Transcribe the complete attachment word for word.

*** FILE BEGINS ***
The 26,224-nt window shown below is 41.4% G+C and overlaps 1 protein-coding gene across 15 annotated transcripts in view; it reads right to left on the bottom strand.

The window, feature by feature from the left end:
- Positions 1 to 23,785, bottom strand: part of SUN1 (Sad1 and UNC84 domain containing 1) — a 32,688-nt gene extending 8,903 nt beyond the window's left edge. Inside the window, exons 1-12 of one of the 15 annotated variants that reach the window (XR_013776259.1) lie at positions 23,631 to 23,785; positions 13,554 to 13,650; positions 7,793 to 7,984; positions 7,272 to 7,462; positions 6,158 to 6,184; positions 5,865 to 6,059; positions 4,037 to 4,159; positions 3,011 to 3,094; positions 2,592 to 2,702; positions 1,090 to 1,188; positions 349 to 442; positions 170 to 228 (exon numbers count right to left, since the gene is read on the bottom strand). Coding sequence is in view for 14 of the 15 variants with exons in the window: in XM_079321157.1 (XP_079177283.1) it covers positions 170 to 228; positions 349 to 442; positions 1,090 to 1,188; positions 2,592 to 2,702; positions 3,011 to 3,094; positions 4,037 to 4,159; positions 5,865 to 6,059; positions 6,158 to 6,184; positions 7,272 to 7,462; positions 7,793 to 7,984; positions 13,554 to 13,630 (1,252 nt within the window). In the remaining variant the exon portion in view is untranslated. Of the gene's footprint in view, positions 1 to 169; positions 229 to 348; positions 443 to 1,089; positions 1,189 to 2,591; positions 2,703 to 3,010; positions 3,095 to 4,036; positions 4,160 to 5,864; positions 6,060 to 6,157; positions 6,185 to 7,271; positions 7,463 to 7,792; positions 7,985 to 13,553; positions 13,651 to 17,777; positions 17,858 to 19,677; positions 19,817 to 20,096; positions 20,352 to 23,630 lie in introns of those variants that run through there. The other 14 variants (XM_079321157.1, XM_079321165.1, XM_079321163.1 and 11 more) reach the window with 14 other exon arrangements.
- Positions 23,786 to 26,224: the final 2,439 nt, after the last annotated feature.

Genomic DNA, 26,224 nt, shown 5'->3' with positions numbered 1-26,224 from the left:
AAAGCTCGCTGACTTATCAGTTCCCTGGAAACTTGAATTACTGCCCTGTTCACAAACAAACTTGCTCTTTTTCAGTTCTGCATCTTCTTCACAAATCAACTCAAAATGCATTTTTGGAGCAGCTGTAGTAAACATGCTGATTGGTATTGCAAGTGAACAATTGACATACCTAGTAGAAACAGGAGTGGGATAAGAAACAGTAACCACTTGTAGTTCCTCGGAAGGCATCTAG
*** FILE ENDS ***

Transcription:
The 26,224-nt window shown below is 41.4% G+C and overlaps 1 protein-coding gene across 15 annotated transcripts in view; it reads right to left on the bottom strand.

The window, feature by feature from the left end:
- Positions 1 to 23,785, bottom strand: part of SUN1 (Sad1 and UNC84 domain containing 1) — a 32,688-nt gene extending 8,903 nt beyond the window's left edge. Inside the window, exons 1-12 of one of the 15 annotated variants that reach the window (XR_013776259.1) lie at positions 23,631 to 23,785; positions 13,554 to 13,650; positions 7,793 to 7,984; positions 7,272 to 7,462; positions 6,158 to 6,184; positions 5,865 to 6,059; positions 4,037 to 4,159; positions 3,011 to 3,094; positions 2,592 to 2,702; positions 1,090 to 1,188; positions 349 to 442; positions 170 to 228 (exon numbers count right to left, since the gene is read on the bottom strand). Coding sequence is in view for 14 of the 15 variants with exons in the window: in XM_079321157.1 (XP_079177283.1) it covers positions 170 to 228; positions 349 to 442; positions 1,090 to 1,188; positions 2,592 to 2,702; positions 3,011 to 3,094; positions 4,037 to 4,159; positions 5,865 to 6,059; positions 6,158 to 6,184; positions 7,272 to 7,462; positions 7,793 to 7,984; positions 13,554 to 13,630 (1,252 nt within the window). In the remaining variant the exon portion in view is untranslated. Of the gene's footprint in view, positions 1 to 169; positions 229 to 348; positions 443 to 1,089; positions 1,189 to 2,591; positions 2,703 to 3,010; positions 3,095 to 4,036; positions 4,160 to 5,864; positions 6,060 to 6,157; positions 6,185 to 7,271; positions 7,463 to 7,792; positions 7,985 to 13,553; positions 13,651 to 17,777; positions 17,858 to 19,677; positions 19,817 to 20,096; positions 20,352 to 23,630 lie in introns of those variants that run through there. The other 14 variants (XM_079321157.1, XM_079321165.1, XM_079321163.1 and 11 more) reach the window with 14 other exon arrangements.
- Positions 23,786 to 26,224: the final 2,439 nt, after the last annotated feature.

Genomic DNA, 26,224 nt, shown 5'->3' with positions numbered 1-26,224 from the left:
AAAGCTCGCTGACTTATCAGTTCCCTGGAAACTTGAATTACTGCCCTGTTCACAAACAAACTTGCTCTTTTTCAGTTCTGCATCTTCTTCACAAATCAACTCAAAATGCATTTTTGGAGCAGCTGTAGTAAACATGCTGATTGGTATTGCAAGTGAACAATTGACATACCTAGTAGAAACAGGAGTGGGATAAGAAACAGTAACCACTTGTAGTTCCTCGGAAGGCATCTAG